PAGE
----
LANSING – The Department of Licensing and Regulatory Affairs (LARA) has issued new emergency administrative rules to continue the implementation of the Medical Marijuana Facilities Licensing Act (MMFLA). To help ensure the continued protection of medical marijuana patients, under the new rules, proposed medical marijuana facilities that would otherwise require a state operating license under the MMFLA may continue to operate with local approval until September 15, without impacting the applicant’s eligibility for licensure.
“Extending the deadline to September 15 will make sure that this law is implemented correctly and assure that potential licensees are thoroughly reviewed,” said LARA Director Shelly Edgerton. “It is important that we ensure that medical marijuana patients have continued access to their medicine.”
Applicants who turned in their state application by the February 15 deadline, and are making a good-faith effort to become licensed, had faced a deadline of June 15 to shut down or risk continued activity being considered an impediment to licensure by the Medical Marihuana Licensing Board (MMLB). This 92-day extension will allow the bureau and the board enough time to investigate and authorize facility operator licenses in order to make sure that access to medical marihuana is maintained.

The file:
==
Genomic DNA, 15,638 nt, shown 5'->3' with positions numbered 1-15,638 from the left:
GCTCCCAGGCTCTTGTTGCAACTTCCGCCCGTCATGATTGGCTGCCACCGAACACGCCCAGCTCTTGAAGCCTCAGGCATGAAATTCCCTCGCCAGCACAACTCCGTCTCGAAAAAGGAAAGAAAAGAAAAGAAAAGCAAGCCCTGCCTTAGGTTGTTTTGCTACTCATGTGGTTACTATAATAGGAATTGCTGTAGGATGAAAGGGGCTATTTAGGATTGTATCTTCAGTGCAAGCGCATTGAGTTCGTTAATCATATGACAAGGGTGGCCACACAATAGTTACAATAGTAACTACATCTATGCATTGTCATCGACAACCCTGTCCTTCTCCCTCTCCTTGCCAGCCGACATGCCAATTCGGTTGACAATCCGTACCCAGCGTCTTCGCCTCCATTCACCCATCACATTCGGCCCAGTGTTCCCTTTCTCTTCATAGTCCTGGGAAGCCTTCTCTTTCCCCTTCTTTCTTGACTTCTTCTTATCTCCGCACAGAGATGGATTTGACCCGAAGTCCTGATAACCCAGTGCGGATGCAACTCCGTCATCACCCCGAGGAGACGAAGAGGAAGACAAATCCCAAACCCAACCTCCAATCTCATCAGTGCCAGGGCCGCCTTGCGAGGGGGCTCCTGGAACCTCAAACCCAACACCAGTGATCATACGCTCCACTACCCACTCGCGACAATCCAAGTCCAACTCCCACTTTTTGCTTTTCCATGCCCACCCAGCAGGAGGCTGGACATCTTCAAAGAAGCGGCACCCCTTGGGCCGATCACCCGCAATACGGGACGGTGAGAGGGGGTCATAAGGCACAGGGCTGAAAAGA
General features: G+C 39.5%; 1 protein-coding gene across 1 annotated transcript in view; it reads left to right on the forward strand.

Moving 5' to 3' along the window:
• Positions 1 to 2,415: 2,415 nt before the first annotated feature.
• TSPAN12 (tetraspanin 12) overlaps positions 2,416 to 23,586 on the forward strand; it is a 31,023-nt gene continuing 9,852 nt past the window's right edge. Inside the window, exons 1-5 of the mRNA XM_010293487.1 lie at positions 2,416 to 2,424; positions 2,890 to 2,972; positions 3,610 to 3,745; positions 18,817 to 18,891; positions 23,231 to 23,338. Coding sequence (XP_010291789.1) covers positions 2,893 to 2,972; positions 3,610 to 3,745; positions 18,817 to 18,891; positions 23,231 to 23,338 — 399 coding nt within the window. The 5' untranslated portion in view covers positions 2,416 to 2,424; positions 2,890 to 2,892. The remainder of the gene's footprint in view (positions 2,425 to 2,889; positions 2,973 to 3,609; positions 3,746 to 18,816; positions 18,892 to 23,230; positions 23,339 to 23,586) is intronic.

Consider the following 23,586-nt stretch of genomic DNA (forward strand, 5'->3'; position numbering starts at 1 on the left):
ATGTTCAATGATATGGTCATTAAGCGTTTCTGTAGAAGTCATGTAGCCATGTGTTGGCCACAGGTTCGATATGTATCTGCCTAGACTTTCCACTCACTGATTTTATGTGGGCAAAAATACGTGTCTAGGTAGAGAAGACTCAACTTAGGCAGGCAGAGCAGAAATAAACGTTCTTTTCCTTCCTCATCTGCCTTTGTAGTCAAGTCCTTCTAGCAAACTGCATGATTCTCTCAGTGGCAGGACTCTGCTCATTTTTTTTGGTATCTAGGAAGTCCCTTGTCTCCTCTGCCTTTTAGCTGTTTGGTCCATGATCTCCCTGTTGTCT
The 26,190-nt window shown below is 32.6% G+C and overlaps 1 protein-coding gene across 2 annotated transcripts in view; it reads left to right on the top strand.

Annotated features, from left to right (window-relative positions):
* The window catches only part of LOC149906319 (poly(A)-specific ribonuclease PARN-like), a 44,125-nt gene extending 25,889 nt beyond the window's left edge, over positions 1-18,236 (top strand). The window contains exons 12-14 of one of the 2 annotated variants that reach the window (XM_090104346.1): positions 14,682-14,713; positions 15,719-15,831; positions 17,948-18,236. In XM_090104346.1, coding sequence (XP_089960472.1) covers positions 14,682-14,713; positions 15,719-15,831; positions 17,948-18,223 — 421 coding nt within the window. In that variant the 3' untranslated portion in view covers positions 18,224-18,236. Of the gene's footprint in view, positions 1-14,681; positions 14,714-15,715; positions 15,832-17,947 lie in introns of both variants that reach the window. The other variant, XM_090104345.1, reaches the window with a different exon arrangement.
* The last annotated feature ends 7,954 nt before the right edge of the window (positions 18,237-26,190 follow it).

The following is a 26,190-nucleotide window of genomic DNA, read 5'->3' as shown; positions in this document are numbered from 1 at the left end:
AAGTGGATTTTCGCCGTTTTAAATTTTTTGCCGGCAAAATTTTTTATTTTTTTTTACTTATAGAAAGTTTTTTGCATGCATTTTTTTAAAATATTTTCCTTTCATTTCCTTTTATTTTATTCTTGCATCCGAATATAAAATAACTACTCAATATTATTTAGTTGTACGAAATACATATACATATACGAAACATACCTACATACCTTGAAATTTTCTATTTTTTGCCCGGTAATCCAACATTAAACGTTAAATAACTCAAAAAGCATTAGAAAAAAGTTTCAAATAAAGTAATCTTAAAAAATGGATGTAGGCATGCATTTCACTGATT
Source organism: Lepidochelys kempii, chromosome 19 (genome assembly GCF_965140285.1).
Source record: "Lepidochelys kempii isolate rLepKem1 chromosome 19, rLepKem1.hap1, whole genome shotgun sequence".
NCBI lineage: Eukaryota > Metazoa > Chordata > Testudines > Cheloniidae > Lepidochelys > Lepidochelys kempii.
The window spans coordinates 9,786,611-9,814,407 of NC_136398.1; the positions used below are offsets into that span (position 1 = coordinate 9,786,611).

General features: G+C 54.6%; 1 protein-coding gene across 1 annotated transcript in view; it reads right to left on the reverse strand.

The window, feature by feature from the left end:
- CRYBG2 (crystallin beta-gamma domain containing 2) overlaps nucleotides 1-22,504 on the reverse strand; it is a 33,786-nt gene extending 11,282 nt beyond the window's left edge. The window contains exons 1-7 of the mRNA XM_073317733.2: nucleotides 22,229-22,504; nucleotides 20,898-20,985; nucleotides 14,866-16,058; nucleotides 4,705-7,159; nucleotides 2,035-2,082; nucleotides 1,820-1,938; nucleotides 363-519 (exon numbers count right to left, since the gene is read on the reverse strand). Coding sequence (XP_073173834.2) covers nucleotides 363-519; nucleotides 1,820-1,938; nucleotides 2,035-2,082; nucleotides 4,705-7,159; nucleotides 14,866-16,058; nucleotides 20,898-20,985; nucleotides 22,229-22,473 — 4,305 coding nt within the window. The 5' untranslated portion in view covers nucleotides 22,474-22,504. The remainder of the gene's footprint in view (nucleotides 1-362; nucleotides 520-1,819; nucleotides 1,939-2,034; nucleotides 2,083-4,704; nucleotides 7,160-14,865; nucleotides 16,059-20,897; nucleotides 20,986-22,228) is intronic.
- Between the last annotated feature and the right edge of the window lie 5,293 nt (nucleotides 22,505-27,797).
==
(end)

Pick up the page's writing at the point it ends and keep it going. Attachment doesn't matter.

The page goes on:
The new emergency rules also include clarifying language regarding safety testing standards that LARA has previously disseminated through technical advisories.
These rule, signed by Gov. Snyder, will remain in effect for six months.
It is important for applicants to remember that LARA’s emergency administrative rules require those operating under the temporary operation rule (number 19) to cease operation if they have not been issued a license by September 15, as any operation after that date is considered unlicensed activity.
Ultimately, licensure decisions will be made by the members of the MMLB, who may choose to consider unlicensed activity as part of the licensing criteria when deliberating on the overall application.
Until a license is received from the state, the operation of a proposed medical marijuana facility should be considered a business risk by the operator. Noncompliance will be grounds for disciplinary action and referral to law enforcement for unlicensed activity.
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